"Rensai," she breathed, eyes squeezed shut. "I–– I've never––"
He let out a ragged groan against her skin. A flash of anxiety nearly overwhelmed her but the heat of his next kiss blotted it out like ink in water – maybe he was proud to be her first. Or her last. In that moment she too was grateful to be either, to be this close to someone else in the thick of a war that had divided so many, and Jimaya ground down again, shuddering a sigh as she rocked against his length. His cock was slick beneath her.
"Now is your chance," he said in her ear. "So?"
Jimaya nodded feverishly. He could have said anything and she would have agreed to it, anything to feel more of this, more of him. He laid a firm guiding hand at the small of her back.
But he stilled. Jimaya turned her face away. Her confidence hinged on their pace, if they stopped she'd have too long to examine the absurdity of what they were doing.
"No. Look here."
Reluctantly she dragged her eyes to his and her thoughts abandoned her. Rensai wasn't laughing. With a jolt she was reminded of his warning and the serious, desperate intensity he'd worn then, but this was different. It burned deeper, darker and reassuring, like the soft expanse of black beyond the warmth of a campfire. Jimaya hung suspended there, unable to do anything but stare back. She felt her lips part, but if she'd meant to speak the words were driven far out of reach when he leaned in and kissed her. Light. Lingering. He eased her down.
Jimaya broke away to gasp out. She wrapped her arms around him and squeezed, pressing her face into the crook of his neck. It was tight, she felt stretched, pried open in a way she'd never felt before, but to her shock there was no resistance: her grip on him slackened bit by bit, until at last some final threshold inside her gave way and she relaxed around him. Their hips met. He was inside her. Rensai, the Denborn Counselor's son, was inside her, hot and alive and near. She stayed there for a few shaky breaths, stunned at the impossibility, unable to face it yet, panting in his arms. His breathing matched hers. His hand cradled her head against his shoulder. When had that happened?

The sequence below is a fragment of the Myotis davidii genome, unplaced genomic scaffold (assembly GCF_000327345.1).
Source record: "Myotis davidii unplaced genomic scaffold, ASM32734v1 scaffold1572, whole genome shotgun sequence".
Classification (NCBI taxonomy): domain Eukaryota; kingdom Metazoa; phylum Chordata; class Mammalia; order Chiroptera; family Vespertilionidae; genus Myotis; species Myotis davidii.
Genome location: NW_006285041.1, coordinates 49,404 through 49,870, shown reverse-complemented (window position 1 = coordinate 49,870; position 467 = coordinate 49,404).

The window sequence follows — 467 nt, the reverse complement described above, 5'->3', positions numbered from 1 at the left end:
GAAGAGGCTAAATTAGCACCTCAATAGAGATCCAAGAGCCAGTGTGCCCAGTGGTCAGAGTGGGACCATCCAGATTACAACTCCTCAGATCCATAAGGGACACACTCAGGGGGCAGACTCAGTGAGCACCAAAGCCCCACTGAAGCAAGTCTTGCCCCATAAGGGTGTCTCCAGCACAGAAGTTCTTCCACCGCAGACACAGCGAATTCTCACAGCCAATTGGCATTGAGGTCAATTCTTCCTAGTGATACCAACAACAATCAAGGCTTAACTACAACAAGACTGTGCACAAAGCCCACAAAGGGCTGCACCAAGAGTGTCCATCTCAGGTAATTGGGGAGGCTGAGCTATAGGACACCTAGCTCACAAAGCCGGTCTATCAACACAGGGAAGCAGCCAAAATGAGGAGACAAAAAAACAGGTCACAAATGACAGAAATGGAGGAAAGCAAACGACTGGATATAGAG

She pulled herself back just far enough to speak, but his hand slid to her cheek and turned her into another kiss before she could find the words. Jimaya melted against him again, folding them closer, pouring herself into him with a needy roll of her hips, and his kiss grew sharp as he began to move. Her fingernails dug into his back again – it felt foreign but so good, and it awakened a viciousness inside her that she didn't recognize. She set her teeth against his throat until he groaned and drove himself deeper.
"Fuck," she breathed, at a loss for any other reaction, and this time Rensai did laugh.
"Your Highness," he purred, "I didn't know you had it in you."
"Don't start that now," she managed tightly, but her tone lost its bite when his breath came hot on her ear.
"Jimaya, then," he said softly. "Jimaya."
He leaned her back in his arms. The change of angle sent a shudder rippling through her body. After the forced silence of their first encounter every gasp, then whine, then moan felt like its own liberation. Jimaya let him pull them from her freely, her shame long cast aside like her spear. She'd wanted this, she recalled through the haze of steadily building heat and pleasure. To be the sort of person he'd picture like this, want like this, remember like this. For however long they had.
"Rensai," she gasped as another surge of pleasure raced through her. Surely her fingernails were digging marks into his back by now. "I'm––"
"Again," he said with an insistent thrust. "Say it."
With a shock she remembered that, too.
And you scream my name when you come.
"Rensai," she repeated, throwing her arms around him and holding him close, eyes screwed shut as she met him with every desperate movement. "Rensai, Rensai, Rensai!"
Pleasure burst inside her in a wild rush of heat and she cried out, back arched and rigid as it raced through her every nerve. His arms tightened around her waist, holding her in it until she sank back down into his welcoming embrace. He kissed her through it, held her through it, fucked her through it, until he came too, deep inside her and pressed tight against her body, her name groaned against her throat and smoothed over with feverish kisses.
They slid back to earth in an exhausted heap. Jimaya didn't notice that he'd laced their fingers together until he tugged them away so he could cup her face in his hands. He kissed her briefly, gently, then a second time as though the first hadn't been enough. She held him there as the seconds slipped by one by one, delicate and unrushed as a blooming flower.
"You are exactly as I imagined," he whispered.